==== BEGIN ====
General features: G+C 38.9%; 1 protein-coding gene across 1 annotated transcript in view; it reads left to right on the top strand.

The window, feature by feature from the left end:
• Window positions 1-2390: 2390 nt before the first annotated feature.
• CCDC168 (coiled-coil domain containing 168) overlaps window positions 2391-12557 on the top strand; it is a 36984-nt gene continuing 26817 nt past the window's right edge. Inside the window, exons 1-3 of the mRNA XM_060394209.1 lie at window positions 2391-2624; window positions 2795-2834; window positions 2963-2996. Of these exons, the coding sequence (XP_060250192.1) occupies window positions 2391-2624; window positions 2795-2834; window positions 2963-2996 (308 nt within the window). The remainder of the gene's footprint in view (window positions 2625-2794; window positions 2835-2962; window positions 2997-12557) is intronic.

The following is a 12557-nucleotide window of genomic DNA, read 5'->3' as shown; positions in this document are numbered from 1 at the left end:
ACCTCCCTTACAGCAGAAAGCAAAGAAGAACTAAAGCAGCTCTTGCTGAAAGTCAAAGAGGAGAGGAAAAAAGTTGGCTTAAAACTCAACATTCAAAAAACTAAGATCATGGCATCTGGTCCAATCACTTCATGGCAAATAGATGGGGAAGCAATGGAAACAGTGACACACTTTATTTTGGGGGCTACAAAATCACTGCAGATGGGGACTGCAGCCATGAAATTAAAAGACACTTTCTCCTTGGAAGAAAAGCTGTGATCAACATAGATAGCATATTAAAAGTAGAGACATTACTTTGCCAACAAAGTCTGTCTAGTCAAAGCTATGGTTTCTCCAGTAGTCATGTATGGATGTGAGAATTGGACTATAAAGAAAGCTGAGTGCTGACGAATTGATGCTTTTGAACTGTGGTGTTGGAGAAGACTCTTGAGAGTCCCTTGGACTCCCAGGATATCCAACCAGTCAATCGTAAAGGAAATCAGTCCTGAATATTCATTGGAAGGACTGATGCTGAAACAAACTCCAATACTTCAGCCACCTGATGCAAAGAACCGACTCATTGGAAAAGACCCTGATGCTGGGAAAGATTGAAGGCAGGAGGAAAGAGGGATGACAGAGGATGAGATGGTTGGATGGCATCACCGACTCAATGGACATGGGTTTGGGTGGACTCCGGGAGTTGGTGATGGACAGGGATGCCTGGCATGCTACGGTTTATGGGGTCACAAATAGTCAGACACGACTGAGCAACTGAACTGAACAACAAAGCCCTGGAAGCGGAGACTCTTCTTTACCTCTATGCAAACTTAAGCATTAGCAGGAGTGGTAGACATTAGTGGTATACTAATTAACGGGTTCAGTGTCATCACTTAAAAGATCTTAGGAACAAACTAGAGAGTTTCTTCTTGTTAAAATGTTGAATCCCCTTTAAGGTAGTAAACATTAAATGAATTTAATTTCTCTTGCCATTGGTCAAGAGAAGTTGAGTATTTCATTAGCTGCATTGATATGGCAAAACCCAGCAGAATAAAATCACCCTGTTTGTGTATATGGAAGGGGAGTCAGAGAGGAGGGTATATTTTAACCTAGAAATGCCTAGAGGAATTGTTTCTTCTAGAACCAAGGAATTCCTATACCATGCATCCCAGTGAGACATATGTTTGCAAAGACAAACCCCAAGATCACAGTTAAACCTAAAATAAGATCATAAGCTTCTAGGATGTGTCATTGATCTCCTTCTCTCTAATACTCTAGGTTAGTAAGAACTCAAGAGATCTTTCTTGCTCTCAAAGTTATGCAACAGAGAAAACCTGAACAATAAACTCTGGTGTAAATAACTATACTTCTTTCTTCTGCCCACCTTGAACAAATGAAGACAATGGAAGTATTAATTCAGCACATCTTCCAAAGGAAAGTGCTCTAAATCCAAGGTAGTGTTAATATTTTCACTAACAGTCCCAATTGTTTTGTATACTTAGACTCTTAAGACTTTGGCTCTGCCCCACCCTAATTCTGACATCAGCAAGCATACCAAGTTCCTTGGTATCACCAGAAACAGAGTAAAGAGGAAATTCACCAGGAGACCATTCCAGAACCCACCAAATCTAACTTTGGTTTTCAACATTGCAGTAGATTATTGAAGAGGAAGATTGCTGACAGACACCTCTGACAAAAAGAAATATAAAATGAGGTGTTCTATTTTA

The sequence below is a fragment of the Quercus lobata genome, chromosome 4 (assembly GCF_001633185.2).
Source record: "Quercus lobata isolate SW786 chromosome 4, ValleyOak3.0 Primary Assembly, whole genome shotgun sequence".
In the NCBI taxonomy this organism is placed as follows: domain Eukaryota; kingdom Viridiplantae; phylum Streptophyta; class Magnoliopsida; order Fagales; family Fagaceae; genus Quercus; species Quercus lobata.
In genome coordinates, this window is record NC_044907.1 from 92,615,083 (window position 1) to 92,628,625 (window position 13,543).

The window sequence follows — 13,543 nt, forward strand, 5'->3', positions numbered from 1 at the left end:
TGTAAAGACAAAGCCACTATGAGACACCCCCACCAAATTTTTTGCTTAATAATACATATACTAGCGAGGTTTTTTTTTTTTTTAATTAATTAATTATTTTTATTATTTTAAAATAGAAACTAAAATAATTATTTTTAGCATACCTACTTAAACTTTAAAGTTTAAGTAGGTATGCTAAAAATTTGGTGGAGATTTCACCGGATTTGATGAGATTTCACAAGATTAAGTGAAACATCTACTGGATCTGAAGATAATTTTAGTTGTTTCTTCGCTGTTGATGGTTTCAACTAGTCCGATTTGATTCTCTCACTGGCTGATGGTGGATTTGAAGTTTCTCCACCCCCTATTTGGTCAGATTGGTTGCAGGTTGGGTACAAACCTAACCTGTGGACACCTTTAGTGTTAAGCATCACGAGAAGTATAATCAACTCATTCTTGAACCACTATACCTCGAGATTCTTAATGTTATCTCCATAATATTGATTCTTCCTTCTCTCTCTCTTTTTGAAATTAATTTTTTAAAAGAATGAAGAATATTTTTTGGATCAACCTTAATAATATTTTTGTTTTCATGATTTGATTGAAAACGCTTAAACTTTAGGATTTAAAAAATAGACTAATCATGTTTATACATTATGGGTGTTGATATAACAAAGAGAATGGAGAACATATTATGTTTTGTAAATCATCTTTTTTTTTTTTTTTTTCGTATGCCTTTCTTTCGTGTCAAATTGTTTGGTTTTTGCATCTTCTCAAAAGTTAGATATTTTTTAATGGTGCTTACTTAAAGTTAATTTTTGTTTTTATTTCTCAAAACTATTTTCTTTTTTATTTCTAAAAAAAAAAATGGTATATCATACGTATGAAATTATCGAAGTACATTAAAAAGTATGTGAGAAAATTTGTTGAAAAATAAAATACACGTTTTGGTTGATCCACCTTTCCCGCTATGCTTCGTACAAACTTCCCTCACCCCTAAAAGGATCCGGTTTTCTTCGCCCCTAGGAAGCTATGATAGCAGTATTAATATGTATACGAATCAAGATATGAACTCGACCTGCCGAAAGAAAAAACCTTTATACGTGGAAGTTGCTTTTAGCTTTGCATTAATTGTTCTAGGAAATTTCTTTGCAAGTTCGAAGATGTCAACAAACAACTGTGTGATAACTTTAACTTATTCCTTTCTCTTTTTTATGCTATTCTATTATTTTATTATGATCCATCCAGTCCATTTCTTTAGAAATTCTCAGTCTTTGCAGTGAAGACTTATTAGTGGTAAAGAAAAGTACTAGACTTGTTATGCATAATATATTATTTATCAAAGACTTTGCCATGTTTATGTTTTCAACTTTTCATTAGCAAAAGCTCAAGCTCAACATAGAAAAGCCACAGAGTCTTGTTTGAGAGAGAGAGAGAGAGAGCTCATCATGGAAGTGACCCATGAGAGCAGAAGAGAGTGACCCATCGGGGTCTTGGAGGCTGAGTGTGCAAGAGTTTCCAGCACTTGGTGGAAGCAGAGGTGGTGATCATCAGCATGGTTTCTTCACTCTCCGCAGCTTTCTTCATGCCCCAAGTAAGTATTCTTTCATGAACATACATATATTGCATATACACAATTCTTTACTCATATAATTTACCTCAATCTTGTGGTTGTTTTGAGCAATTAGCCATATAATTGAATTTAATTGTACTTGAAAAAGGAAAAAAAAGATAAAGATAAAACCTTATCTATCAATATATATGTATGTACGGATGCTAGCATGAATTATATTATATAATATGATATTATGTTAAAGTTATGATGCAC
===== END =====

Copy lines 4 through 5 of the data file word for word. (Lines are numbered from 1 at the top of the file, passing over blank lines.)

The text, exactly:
• CCDC168 (coiled-coil domain containing 168) overlaps window positions 2391-12557 on the top strand; it is a 36984-nt gene continuing 26817 nt past the window's right edge. Inside the window, exons 1-3 of the mRNA XM_060394209.1 lie at window positions 2391-2624; window positions 2795-2834; window positions 2963-2996. Of these exons, the coding sequence (XP_060250192.1) occupies window positions 2391-2624; window positions 2795-2834; window positions 2963-2996 (308 nt within the window). The remainder of the gene's footprint in view (window positions 2625-2794; window positions 2835-2962; window positions 2997-12557) is intronic.

The following is a 12557-nucleotide window of genomic DNA, read 5'->3' as shown; positions in this document are numbered from 1 at the left end: